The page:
I remember reading an interview with Jeremy Irons a while ago discussing his role in the film Kafka (claim to fame – I know (and worked with) the camera assistant who worked on the shoot in Prague). When asked whether or not he'd read much of Kafka's oeuvre, he said no, and that he didn't read much at all because whenever he was reading he felt like he should be doing something else instead.(Ironic, then, that he's since recorded several audio books).

 

This struck me because I feel almost exactly the opposite: I'm always trying to find time to read, and plan to use the odd moments here and there during the day to catch up on books and magazines. One of the things I miss about taking the metro to work, as opposed to driving, is the twenty minutes each way where I could sit down and read a chapter/article or two. On the two lunchtimes a week when I don't have a language class, life drawing group or badminton, I read while I eat. I read in the gents. I try to read while eating breakfast, although that's not very practical as I usually have to supervise one or more of our daughters as they eat theirs.

And yet it's still not enough. The magazines and books pile up.

 

Short of quitting my job in order to have the day free for reading, I don't have many options other than resigning myself to that fact that I can't read everything I want to, and trying to make sure that I don't waste precious reading time on rubbish.

 
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Sep. 25th, 2007

Liftas

Tomorrow, as I'm sure you all know, is European Day of Languages. In order to raise awareness, the management of our office building has put up these posters in the elevators (you might want to click through to the bigger version on flickr in order to be able to read it).




A few thoughts:

  • Estonia, Malta and Holland - get your own damn word!
  • Latvia and Lithuania – nice try, but you're fooling no-one.
  • Sweden – is that the noise your lift doors make when they open?
  • Finland - if a Finn sufers a panic attack in a lift, is it a "hissi fit"?

Sep. 24th, 2007

It's never too early to start thinking about Christmas


Fine art photography at bargain prices. 


Sep. 20th, 2007

And another thing...

 A small selection of blogs about the little things in life which rub us (well, me anyway) up the wrong way:

Passive Aggressive Notes

Unnecessary Quotation Marks

Apostrophe Abuse



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Sep. 18th, 2007

Home Movies

What's it like to see your hometown on the cinema screen? It would be weird for me, as Exeter has never, as far as I know, been seen in any major modern film or TV series. It's historic quay area was used for some sequences in the TV series The Onedin Line, but I've never really seen a place with which I'm intimately familiar on the big screen. This applies to pretty much everywhere I've lived - Exeter, Norwich, London, Dublin, Genova and Brussels. Even though some of those are capital cities, London is the only one you ever see with any regularity (and even then it's just a token shot of the Houses of Parliament or the London Eye before they cut to a studio interior). It has to be said that this is partly because the local authorities make it so much more difficult for film crews over here than they do on the other side of the Atlantic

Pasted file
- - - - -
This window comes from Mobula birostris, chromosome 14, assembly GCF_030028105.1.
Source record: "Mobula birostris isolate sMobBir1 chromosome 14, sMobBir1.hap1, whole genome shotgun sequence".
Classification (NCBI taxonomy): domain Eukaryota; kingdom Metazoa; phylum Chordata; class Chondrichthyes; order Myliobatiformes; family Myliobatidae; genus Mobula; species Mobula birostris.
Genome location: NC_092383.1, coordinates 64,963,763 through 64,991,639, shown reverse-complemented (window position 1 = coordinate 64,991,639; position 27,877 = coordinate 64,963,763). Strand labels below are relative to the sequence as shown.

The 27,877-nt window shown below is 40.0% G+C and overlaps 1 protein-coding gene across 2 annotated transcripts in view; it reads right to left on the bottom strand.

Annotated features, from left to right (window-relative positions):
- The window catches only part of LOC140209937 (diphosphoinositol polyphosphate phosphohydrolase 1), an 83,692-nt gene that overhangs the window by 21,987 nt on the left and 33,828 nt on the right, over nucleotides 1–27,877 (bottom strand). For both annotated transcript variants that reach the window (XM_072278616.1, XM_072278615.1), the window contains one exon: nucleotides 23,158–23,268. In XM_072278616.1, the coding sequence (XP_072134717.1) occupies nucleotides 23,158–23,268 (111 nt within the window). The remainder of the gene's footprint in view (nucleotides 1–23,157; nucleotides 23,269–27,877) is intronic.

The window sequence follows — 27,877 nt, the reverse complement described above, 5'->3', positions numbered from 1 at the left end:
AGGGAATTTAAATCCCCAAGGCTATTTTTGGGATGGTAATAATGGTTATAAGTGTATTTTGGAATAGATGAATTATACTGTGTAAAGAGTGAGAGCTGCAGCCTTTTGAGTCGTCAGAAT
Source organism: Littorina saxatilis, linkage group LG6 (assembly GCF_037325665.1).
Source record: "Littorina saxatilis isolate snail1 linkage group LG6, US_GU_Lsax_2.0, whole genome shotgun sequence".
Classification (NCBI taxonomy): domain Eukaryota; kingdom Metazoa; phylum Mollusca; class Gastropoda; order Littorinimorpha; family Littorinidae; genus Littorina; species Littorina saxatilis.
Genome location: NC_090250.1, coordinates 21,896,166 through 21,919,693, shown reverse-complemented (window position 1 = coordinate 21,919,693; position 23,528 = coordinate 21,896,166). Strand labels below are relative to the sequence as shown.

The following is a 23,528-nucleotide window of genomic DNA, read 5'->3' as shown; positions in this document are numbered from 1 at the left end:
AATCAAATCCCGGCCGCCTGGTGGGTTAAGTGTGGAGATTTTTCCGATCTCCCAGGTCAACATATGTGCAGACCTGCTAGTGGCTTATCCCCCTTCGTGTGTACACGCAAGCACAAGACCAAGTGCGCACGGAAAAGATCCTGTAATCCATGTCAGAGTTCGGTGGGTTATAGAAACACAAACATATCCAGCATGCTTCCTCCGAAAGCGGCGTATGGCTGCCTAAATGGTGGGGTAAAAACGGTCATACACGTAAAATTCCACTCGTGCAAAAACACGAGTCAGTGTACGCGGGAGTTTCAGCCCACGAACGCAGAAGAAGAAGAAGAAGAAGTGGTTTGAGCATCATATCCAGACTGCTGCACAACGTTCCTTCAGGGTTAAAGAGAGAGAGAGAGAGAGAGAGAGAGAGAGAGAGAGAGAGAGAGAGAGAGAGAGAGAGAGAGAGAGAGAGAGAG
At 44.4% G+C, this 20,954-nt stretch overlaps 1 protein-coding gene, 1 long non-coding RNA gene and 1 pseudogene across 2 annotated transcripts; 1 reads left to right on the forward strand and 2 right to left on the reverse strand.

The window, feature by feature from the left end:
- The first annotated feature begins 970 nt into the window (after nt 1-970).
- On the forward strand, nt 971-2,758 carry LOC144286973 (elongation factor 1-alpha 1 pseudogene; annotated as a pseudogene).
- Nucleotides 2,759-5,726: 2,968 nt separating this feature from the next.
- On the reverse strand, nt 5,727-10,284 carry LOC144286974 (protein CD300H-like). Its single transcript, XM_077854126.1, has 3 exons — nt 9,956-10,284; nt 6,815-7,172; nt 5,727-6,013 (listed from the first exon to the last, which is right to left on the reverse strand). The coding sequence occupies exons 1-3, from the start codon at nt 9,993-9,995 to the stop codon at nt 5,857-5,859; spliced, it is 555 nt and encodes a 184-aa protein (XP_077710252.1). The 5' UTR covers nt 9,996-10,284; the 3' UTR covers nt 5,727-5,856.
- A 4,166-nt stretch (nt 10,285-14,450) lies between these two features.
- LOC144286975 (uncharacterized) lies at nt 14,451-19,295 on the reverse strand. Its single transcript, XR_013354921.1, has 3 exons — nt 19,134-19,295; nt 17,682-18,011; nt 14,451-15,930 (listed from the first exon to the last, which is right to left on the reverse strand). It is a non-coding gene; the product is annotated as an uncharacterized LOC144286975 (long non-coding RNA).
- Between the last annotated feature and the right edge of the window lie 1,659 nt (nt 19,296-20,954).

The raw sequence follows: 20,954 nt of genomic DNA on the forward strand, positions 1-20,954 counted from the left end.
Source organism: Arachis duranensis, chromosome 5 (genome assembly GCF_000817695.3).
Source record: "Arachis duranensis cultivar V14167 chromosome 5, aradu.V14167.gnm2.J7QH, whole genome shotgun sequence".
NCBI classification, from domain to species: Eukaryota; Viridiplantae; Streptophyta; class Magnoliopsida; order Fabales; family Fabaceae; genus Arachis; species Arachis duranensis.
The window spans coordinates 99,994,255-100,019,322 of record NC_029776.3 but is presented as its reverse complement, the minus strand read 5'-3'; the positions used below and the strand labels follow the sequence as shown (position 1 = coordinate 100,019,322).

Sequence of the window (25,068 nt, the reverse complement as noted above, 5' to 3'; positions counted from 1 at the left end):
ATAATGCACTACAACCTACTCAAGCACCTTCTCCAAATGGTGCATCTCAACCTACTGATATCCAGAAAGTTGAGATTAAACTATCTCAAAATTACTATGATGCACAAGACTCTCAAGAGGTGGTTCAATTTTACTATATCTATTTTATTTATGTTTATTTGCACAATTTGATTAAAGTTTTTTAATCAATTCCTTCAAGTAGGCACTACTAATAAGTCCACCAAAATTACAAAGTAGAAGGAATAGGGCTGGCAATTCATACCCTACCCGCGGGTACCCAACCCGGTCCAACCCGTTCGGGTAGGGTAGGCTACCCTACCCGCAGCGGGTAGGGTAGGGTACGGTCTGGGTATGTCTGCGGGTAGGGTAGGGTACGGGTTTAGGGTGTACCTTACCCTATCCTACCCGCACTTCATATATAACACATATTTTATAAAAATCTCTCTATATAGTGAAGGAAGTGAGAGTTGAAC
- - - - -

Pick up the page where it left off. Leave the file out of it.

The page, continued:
But for some people this must be normal. How does it feel if you live in New York, San Francisco, Los Angeles, Washington D. C.? Does it make the movie feel closer to you, like it's part of your world, or does it make you feel like your world is part of a movie set, filled with recognisable views, streets, buildings?

Michael Winterbottom is currently shooting a film called "Genova", and, as far as I know, this is the first time such a high profile (it stars Colin Firth! Swoon!) international production has been made (and set) there. It'll be interesting to see it when it comes out next year, but I worry that it'll take me out of the story a little. When I watch a film and they go somewhere I know, it breaks the spell, like they've stepped out of "movieland" and into the "real world", à la Last Action Hero.

There are advantages to your town never being in a famous film. New Zealanders must by now be sick of hordes of Tolkein fans trampling over their landscape saying "Look! The Fields of Pelennor!"